The massive distribution facility would also literally cast a shadow upon the hub of the community, Brown Grove Baptist Church. Residents are adamant that the facility’s presence will require that they build another centrally located hub for various activities serving Brown Grove, as well as nearby communities. “We would like a community center. When you take away the ability of our kids to freely play…because of the accidents the increased traffic will cause, we want a place where they can come and be safe, off the road where they can exercise without them having to breathe in any pollution,” said Harris. “All of our activities are right on the road…and we don’t have to have activities at the church; we could have them at a community center. Not only for the church but all of Ashland and Hanover as well.”
Beyond the community center, the Brown Grove Preservation Group is demanding other specific remedies for what they believe is a historic pattern of environmental injustice. They want swift, concrete action to mitigate the potential ramifications of the distribution center.
First and foremost, the group wants Wegmans to relocate the site elsewhere, possibly to the vacant lot once intended for Lowe’s. “We want our community to be recognized and for Hanover County to treat it with the respect that an historic preservation site deserves. We want Hanover County to invest in our community with parks, walkways, and the community center. This isn’t unreasonable, since it is reflective of the other side of town that is predominantly white,” Harris explained.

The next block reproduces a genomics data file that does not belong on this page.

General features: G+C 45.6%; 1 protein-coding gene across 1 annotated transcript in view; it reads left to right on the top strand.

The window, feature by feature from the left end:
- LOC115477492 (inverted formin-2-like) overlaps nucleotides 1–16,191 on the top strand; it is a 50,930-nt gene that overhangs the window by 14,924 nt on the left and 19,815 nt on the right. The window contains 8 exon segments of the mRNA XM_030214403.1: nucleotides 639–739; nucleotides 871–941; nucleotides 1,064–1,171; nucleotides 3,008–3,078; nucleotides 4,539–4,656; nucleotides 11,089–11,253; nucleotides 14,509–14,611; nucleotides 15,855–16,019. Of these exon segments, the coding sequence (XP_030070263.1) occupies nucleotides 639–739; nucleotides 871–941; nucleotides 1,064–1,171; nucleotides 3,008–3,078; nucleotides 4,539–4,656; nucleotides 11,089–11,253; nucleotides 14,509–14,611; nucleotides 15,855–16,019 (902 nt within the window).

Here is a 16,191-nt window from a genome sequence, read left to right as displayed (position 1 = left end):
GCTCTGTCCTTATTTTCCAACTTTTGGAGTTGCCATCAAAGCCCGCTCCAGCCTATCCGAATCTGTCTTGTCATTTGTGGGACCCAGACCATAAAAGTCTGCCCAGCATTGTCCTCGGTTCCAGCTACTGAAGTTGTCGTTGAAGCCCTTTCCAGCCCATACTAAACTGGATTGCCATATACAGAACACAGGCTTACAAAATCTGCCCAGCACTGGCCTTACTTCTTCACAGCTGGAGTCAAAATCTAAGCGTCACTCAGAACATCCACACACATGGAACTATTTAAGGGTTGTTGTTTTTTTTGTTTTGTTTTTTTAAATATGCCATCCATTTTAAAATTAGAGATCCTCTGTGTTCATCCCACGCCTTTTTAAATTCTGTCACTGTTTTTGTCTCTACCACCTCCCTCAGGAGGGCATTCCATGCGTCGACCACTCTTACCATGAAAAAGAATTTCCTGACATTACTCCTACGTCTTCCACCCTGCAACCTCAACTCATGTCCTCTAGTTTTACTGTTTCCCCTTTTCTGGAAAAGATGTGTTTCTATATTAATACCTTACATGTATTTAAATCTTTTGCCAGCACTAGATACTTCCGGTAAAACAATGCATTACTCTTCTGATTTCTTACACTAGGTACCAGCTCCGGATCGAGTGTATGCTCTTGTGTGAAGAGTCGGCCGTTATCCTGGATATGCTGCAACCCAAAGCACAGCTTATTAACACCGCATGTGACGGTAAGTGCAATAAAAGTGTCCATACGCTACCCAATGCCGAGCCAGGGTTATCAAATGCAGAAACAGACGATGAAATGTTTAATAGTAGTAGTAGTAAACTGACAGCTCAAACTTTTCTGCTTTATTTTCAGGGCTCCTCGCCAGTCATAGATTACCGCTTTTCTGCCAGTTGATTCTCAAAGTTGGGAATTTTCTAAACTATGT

“We want clean air and clean water to mitigate the amount of toxins flowing into our community as a result of all the industry. These are reasonable asks from the county, from the DEQ (Department of Environmental Quality), and from the Army Corps of Engineers,” she continued. “We want a moratorium on further encroachment to be implemented for Hanover Country.”
Ultimately, the people of Brown Grove are determined to remain resilient despite the egregiously unfair challenges to their way of life. “Historically they just ran over top of us. But now, they see that we’re going to push back,” said Harris. “So, I’m hopeful that they will start to listen and know that we’re not going to just roll over.”